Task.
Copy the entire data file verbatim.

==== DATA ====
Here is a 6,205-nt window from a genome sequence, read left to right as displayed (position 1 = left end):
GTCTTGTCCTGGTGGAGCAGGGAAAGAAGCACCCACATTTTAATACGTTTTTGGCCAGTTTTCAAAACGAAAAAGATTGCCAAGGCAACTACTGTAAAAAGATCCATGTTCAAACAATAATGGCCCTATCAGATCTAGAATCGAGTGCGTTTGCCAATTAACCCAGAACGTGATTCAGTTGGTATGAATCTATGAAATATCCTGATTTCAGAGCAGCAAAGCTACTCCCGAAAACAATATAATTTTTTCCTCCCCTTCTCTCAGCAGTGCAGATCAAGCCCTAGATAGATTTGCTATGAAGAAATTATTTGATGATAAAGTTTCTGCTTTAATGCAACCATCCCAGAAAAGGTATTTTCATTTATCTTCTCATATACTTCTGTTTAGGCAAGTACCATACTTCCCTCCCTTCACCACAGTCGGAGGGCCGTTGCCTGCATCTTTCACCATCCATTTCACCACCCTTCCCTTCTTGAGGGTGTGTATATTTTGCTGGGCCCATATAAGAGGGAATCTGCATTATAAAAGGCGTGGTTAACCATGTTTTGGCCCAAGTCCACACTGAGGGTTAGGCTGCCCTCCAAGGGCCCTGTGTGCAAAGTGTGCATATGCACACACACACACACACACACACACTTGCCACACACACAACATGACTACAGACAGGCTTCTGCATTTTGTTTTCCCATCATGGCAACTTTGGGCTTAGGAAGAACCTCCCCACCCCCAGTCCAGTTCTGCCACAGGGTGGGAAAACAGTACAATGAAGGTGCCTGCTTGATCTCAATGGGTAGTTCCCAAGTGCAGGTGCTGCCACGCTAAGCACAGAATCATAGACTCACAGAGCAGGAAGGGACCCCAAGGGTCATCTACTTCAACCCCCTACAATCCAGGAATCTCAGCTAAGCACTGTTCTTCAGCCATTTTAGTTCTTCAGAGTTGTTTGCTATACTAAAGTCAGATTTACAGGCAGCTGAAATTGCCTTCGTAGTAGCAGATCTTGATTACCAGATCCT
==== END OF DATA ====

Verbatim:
Here is a 6,205-nt window from a genome sequence, read left to right as displayed (position 1 = left end):
GTCTTGTCCTGGTGGAGCAGGGAAAGAAGCACCCACATTTTAATACGTTTTTGGCCAGTTTTCAAAACGAAAAAGATTGCCAAGGCAACTACTGTAAAAAGATCCATGTTCAAACAATAATGGCCCTATCAGATCTAGAATCGAGTGCGTTTGCCAATTAACCCAGAACGTGATTCAGTTGGTATGAATCTATGAAATATCCTGATTTCAGAGCAGCAAAGCTACTCCCGAAAACAATATAATTTTTTCCTCCCCTTCTCTCAGCAGTGCAGATCAAGCCCTAGATAGATTTGCTATGAAGAAATTATTTGATGATAAAGTTTCTGCTTTAATGCAACCATCCCAGAAAAGGTATTTTCATTTATCTTCTCATATACTTCTGTTTAGGCAAGTACCATACTTCCCTCCCTTCACCACAGTCGGAGGGCCGTTGCCTGCATCTTTCACCATCCATTTCACCACCCTTCCCTTCTTGAGGGTGTGTATATTTTGCTGGGCCCATATAAGAGGGAATCTGCATTATAAAAGGCGTGGTTAACCATGTTTTGGCCCAAGTCCACACTGAGGGTTAGGCTGCCCTCCAAGGGCCCTGTGTGCAAAGTGTGCATATGCACACACACACACACACACACACACTTGCCACACACACAACATGACTACAGACAGGCTTCTGCATTTTGTTTTCCCATCATGGCAACTTTGGGCTTAGGAAGAACCTCCCCACCCCCAGTCCAGTTCTGCCACAGGGTGGGAAAACAGTACAATGAAGGTGCCTGCTTGATCTCAATGGGTAGTTCCCAAGTGCAGGTGCTGCCACGCTAAGCACAGAATCATAGACTCACAGAGCAGGAAGGGACCCCAAGGGTCATCTACTTCAACCCCCTACAATCCAGGAATCTCAGCTAAGCACTGTTCTTCAGCCATTTTAGTTCTTCAGAGTTGTTTGCTATACTAAAGTCAGATTTACAGGCAGCTGAAATTGCCTTCGTAGTAGCAGATCTTGATTACCAGATCCT